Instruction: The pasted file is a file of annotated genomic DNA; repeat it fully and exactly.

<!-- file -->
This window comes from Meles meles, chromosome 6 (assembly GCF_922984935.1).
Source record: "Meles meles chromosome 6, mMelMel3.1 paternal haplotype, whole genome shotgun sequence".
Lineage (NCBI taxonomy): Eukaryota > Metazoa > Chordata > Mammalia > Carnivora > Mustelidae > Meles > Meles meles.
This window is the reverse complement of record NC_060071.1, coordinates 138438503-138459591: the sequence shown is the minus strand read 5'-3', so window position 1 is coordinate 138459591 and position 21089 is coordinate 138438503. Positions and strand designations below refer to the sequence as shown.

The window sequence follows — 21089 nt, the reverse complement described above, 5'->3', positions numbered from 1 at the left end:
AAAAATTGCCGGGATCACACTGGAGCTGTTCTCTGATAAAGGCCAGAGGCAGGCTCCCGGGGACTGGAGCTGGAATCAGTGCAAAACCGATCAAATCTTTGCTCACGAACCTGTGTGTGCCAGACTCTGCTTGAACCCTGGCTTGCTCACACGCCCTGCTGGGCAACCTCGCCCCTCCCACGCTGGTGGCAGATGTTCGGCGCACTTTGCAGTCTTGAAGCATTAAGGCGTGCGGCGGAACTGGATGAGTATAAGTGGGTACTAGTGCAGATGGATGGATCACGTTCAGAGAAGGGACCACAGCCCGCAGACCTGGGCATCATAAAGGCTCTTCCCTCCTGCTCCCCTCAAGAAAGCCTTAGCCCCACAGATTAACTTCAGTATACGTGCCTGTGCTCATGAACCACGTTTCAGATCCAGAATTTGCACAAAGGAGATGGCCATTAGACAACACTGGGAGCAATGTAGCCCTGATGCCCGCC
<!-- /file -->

This window comes from Meles meles, chromosome 6 (assembly GCF_922984935.1).
Source record: "Meles meles chromosome 6, mMelMel3.1 paternal haplotype, whole genome shotgun sequence".
Lineage (NCBI taxonomy): Eukaryota > Metazoa > Chordata > Mammalia > Carnivora > Mustelidae > Meles > Meles meles.
This window is the reverse complement of record NC_060071.1, coordinates 138438503-138459591: the sequence shown is the minus strand read 5'-3', so window position 1 is coordinate 138459591 and position 21089 is coordinate 138438503. Positions and strand designations below refer to the sequence as shown.

The window sequence follows — 21089 nt, the reverse complement described above, 5'->3', positions numbered from 1 at the left end:
AAAAATTGCCGGGATCACACTGGAGCTGTTCTCTGATAAAGGCCAGAGGCAGGCTCCCGGGGACTGGAGCTGGAATCAGTGCAAAACCGATCAAATCTTTGCTCACGAACCTGTGTGTGCCAGACTCTGCTTGAACCCTGGCTTGCTCACACGCCCTGCTGGGCAACCTCGCCCCTCCCACGCTGGTGGCAGATGTTCGGCGCACTTTGCAGTCTTGAAGCATTAAGGCGTGCGGCGGAACTGGATGAGTATAAGTGGGTACTAGTGCAGATGGATGGATCACGTTCAGAGAAGGGACCACAGCCCGCAGACCTGGGCATCATAAAGGCTCTTCCCTCCTGCTCCCCTCAAGAAAGCCTTAGCCCCACAGATTAACTTCAGTATACGTGCCTGTGCTCATGAACCACGTTTCAGATCCAGAATTTGCACAAAGGAGATGGCCATTAGACAACACTGGGAGCAATGTAGCCCTGATGCCCGCC